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Canary Wharf: How Clays is set to blast into Canary Wharf with its target shooting game

Virtual clay pigeon shooting venue is preparing to open its doors at Credit Suisse’s One Cabot Square

An artist’s impression of how Clays Canary Wharf will look

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“We know the game is the thing that captures you and why you want to come, but once you’re there we want people to feel that they don’t want to leave,” said Jon Calabrese, operations director at Clays.

The virtual shooting venue is set to open its second branch in Canary Wharf in December, following the success of its debut in Moorgate. 

The new bar will be located overlooking West India North Dock on the ground of One Cabot Square – a building it shares with Credit Suisse – and is set for an official launch in January.

It will offer 90-minute digital clay target shooting for groups of up to 22 people in semi-private or completely private pegs.

With five games to choose from, it’s the latest in a succession of hospitality businesses in Canary Wharf to put competitive socialising at the heart of their operation.

First Electric Shuffle opened with a 21st century take on shuffleboard and then the vast Fairgame joined it this year, with its nine funfair-themed games. 

It’s a trend that’s here to stay as people look for venues that offer other attractions besides food and drink.

“The foundation of what we’re doing is the target shooting game and the quality of that experience is really important to us,” said Jon.

“We wanted to make it as authentic as possible and it’s incredible.

“Clay target shooting is great and I would encourage anyone to go and try it.

Clays operations director Jon Calabrese

“What we wanted to do was to create something immersive in the heart of London that would reflect that experience.

“Players use real guns that have been decommissioned with all of our technology that tracks them and delivers accuracy to within less than a millimetre.

“The clays within the game are subject to wind, aerodynamics and gravity and players stand in front of a three by four-metre screen.

“It’s honestly as though you’re standing in the English countryside and we control the sound and images so we can adapt to the weather outside.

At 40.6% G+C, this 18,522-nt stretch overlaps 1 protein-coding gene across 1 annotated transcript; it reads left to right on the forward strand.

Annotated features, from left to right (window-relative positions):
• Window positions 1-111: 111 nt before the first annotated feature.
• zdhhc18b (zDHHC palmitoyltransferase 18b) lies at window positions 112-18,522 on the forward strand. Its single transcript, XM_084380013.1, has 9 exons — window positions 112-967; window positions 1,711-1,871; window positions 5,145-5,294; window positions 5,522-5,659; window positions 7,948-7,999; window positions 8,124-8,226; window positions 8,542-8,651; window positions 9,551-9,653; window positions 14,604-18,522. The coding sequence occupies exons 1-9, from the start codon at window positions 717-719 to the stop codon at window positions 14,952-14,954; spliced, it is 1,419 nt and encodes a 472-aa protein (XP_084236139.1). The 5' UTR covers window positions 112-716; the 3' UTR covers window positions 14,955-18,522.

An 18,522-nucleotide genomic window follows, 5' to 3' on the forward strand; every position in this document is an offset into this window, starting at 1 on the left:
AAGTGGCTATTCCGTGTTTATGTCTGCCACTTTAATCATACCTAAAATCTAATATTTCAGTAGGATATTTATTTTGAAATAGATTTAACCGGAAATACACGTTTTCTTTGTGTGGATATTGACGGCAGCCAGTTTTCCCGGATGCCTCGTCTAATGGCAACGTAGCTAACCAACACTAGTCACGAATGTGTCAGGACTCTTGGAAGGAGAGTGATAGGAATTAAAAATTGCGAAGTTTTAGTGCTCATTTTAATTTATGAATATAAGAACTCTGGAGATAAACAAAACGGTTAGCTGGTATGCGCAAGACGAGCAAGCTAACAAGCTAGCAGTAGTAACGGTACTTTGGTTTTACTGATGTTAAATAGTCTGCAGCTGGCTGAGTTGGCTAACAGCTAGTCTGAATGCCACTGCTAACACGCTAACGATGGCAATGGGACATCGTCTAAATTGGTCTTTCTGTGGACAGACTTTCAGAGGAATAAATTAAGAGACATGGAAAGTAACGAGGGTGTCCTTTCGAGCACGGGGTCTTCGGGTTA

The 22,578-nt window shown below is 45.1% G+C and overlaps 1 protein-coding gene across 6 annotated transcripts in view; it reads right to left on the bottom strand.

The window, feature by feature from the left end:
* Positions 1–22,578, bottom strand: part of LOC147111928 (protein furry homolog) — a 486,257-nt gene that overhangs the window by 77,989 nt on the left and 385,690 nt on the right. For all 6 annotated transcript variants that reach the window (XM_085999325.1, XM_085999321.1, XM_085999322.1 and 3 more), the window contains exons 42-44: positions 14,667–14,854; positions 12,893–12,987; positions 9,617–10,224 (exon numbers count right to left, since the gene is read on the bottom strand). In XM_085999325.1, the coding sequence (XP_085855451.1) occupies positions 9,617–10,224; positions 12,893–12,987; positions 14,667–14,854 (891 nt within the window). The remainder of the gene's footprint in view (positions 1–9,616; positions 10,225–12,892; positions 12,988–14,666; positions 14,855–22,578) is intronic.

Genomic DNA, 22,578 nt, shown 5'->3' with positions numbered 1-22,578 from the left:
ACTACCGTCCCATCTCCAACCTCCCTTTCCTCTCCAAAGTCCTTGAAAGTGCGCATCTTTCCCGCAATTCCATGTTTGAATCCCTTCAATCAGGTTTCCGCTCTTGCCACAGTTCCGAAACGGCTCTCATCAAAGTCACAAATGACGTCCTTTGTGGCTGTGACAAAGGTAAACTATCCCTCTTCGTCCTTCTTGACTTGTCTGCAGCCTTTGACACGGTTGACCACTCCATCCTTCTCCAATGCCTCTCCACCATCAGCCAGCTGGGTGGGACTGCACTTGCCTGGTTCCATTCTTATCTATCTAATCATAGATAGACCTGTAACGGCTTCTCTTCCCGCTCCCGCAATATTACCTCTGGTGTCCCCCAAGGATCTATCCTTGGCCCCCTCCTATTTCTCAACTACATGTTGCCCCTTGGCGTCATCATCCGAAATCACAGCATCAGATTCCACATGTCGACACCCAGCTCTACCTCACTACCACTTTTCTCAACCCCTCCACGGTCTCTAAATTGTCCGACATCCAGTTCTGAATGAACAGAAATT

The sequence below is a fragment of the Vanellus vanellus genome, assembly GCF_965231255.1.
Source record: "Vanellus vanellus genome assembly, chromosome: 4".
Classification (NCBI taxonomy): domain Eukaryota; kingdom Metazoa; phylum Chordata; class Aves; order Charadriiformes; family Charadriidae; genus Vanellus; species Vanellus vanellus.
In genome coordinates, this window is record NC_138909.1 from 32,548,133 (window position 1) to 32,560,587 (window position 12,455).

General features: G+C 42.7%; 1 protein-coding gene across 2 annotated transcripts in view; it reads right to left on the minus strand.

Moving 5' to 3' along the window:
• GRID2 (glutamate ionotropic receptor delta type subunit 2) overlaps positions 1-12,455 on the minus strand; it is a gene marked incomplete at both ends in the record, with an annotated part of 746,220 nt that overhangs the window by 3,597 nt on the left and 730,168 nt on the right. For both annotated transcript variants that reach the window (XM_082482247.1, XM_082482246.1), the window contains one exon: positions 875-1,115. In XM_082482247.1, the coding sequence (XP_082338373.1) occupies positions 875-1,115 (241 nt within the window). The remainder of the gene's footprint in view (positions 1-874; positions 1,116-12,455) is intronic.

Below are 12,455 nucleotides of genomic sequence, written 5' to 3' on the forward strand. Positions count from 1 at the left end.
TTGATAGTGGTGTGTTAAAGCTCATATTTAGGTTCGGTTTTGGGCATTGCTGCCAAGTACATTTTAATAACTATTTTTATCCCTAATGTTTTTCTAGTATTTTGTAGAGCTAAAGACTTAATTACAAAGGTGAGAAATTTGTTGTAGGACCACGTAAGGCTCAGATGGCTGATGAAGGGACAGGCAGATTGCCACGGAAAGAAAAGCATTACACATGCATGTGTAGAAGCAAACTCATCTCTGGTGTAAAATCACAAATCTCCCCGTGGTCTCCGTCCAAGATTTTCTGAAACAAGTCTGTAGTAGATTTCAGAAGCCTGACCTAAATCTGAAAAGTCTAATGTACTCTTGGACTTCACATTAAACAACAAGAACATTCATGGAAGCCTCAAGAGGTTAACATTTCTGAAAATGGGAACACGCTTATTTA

“In autumn, for example, you’ll see leaves falling. We’ll keep working on the experience to make it even better.”

Clays, which was founded by CEO Tom Snellock in 2019, is expanding its operation following the warm reception customers have given its Moorgate branch.

Jon said coming to Canary Wharf was an obvious decision for the business.

“I grew up in north-east London and I’ve been coming to the estate for about 20 years,” he said.

“Even then on a sunny day it was absolutely alive.

“I think there’s this perception with Canary Wharf that’s it’s very much a business district, and at the weekend it’s dead, and that couldn’t be further from the truth.

“There are incredible residential hubs locally, shopping areas, amazing hospitality operators here and the Elizabeth Line has just come in. 

“I think it’s one of the fastest moving parts of London and with the density of people here it’s a no-brainer. It’s almost better to ask: ‘Why wouldn’t you want to be here?’.”

While the game is central to Clays’ appeal, there’s more to the venue than blasting away at virtual targets.

As the son of celebrated bartender Salvatore Calabrese, Jon has a pretty robust background in hospitality but initially spent time pursuing a different path.

Having embarked on a career in the fitness industry as a personal trainer, he joined the Met after a former girlfriend’s father – who happened to be on the murder squad – turned Jon’s head with stories of his work.